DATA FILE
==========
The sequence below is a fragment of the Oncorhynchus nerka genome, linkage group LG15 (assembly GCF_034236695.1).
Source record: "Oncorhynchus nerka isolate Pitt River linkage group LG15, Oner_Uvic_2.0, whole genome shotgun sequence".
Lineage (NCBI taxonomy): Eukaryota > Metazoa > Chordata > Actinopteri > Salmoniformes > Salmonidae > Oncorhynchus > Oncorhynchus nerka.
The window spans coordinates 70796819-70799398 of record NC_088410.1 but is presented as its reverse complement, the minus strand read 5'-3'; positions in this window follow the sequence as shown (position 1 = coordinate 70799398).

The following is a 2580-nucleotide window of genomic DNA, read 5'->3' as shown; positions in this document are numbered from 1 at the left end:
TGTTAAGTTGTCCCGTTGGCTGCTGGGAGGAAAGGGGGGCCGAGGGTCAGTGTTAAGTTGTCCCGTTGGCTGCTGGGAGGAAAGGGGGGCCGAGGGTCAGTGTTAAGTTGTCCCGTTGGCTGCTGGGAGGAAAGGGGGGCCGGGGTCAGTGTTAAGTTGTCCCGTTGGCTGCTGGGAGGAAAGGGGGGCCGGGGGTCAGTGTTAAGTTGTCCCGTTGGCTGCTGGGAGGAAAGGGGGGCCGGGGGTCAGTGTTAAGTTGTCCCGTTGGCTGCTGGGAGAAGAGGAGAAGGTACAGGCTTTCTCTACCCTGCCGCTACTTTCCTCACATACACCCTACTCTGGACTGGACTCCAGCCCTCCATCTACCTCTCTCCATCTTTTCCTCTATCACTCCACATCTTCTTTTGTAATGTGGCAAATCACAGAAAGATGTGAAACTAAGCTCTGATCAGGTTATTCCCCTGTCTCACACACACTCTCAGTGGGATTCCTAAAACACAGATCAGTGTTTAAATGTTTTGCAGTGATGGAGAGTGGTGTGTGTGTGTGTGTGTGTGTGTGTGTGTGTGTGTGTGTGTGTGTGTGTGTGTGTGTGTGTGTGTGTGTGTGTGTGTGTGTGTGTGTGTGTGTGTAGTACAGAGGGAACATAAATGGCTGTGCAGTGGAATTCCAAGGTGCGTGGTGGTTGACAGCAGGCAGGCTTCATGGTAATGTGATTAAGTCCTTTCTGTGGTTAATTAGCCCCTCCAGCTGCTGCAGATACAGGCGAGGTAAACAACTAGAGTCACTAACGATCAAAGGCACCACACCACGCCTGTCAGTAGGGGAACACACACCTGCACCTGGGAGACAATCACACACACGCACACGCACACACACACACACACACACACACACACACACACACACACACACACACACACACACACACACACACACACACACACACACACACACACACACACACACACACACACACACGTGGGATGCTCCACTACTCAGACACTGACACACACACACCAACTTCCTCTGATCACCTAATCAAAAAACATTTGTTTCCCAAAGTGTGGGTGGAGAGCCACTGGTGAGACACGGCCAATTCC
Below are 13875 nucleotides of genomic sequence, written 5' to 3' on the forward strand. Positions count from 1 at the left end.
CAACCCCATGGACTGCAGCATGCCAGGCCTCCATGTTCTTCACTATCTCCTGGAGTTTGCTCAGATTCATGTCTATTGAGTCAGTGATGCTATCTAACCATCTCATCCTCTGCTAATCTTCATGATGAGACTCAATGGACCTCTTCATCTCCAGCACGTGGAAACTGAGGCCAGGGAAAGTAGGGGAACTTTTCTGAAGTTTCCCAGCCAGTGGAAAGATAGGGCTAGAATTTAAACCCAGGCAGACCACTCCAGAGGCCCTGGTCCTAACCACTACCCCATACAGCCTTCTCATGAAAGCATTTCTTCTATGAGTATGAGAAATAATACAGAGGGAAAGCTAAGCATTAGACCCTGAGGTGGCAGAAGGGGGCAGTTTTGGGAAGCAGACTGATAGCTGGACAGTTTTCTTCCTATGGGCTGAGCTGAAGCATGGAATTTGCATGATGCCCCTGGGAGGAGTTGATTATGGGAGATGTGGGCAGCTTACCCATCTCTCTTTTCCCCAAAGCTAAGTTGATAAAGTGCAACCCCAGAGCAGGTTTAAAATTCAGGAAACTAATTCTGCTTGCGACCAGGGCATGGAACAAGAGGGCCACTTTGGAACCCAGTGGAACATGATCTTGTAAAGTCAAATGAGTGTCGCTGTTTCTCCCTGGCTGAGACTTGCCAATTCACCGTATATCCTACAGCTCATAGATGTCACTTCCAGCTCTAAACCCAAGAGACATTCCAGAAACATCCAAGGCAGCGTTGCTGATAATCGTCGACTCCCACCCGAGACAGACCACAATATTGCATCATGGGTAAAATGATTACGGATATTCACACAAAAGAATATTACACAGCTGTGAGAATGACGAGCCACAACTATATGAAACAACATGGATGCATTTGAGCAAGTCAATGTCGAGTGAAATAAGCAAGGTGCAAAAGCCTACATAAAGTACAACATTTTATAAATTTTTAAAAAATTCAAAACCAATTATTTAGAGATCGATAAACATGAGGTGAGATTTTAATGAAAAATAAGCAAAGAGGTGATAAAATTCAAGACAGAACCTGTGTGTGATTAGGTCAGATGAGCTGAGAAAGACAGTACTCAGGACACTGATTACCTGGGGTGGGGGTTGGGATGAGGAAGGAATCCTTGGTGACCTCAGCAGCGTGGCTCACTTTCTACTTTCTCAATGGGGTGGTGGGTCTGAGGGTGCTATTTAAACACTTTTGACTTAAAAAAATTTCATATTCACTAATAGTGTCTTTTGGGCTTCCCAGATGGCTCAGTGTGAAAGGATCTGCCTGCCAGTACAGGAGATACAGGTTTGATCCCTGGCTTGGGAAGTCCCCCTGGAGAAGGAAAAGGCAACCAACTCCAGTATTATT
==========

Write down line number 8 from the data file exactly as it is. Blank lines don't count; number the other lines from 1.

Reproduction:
CAACCCCATGGACTGCAGCATGCCAGGCCTCCATGTTCTTCACTATCTCCTGGAGTTTGCTCAGATTCATGTCTATTGAGTCAGTGATGCTATCTAACCATCTCATCCTCTGCTAATCTTCATGATGAGACTCAATGGACCTCTTCATCTCCAGCACGTGGAAACTGAGGCCAGGGAAAGTAGGGGAACTTTTCTGAAGTTTCCCAGCCAGTGGAAAGATAGGGCTAGAATTTAAACCCAGGCAGACCACTCCAGAGGCCCTGGTCCTAACCACTACCCCATACAGCCTTCTCATGAAAGCATTTCTTCTATGAGTATGAGAAATAATACAGAGGGAAAGCTAAGCATTAGACCCTGAGGTGGCAGAAGGGGGCAGTTTTGGGAAGCAGACTGATAGCTGGACAGTTTTCTTCCTATGGGCTGAGCTGAAGCATGGAATTTGCATGATGCCCCTGGGAGGAGTTGATTATGGGAGATGTGGGCAGCTTACCCATCTCTCTTTTCCCCAAAGCTAAGTTGATAAAGTGCAACCCCAGAGCAGGTTTAAAATTCAGGAAACTAATTCTGCTTGCGACCAGGGCATGGAACAAGAGGGCCACTTTGGAACCCAGTGGAACATGATCTTGTAAAGTCAAATGAGTGTCGCTGTTTCTCCCTGGCTGAGACTTGCCAATTCACCGTATATCCTACAGCTCATAGATGTCACTTCCAGCTCTAAACCCAAGAGACATTCCAGAAACATCCAAGGCAGCGTTGCTGATAATCGTCGACTCCCACCCGAGACAGACCACAATATTGCATCATGGGTAAAATGATTACGGATATTCACACAAAAGAATATTACACAGCTGTGAGAATGACGAGCCACAACTATATGAAACAACATGGATGCATTTGAGCAAGTCAATGTCGAGTGAAATAAGCAAGGTGCAAAAGCCTACATAAAGTACAACATTTTATAAATTTTTAAAAAATTCAAAACCAATTATTTAGAGATCGATAAACATGAGGTGAGATTTTAATGAAAAATAAGCAAAGAGGTGATAAAATTCAAGACAGAACCTGTGTGTGATTAGGTCAGATGAGCTGAGAAAGACAGTACTCAGGACACTGATTACCTGGGGTGGGGGTTGGGATGAGGAAGGAATCCTTGGTGACCTCAGCAGCGTGGCTCACTTTCTACTTTCTCAATGGGGTGGTGGGTCTGAGGGTGCTATTTAAACACTTTTGACTTAAAAAAATTTCATATTCACTAATAGTGTCTTTTGGGCTTCCCAGATGGCTCAGTGTGAAAGGATCTGCCTGCCAGTACAGGAGATACAGGTTTGATCCCTGGCTTGGGAAGTCCCCCTGGAGAAGGAAAAGGCAACCAACTCCAGTATTATT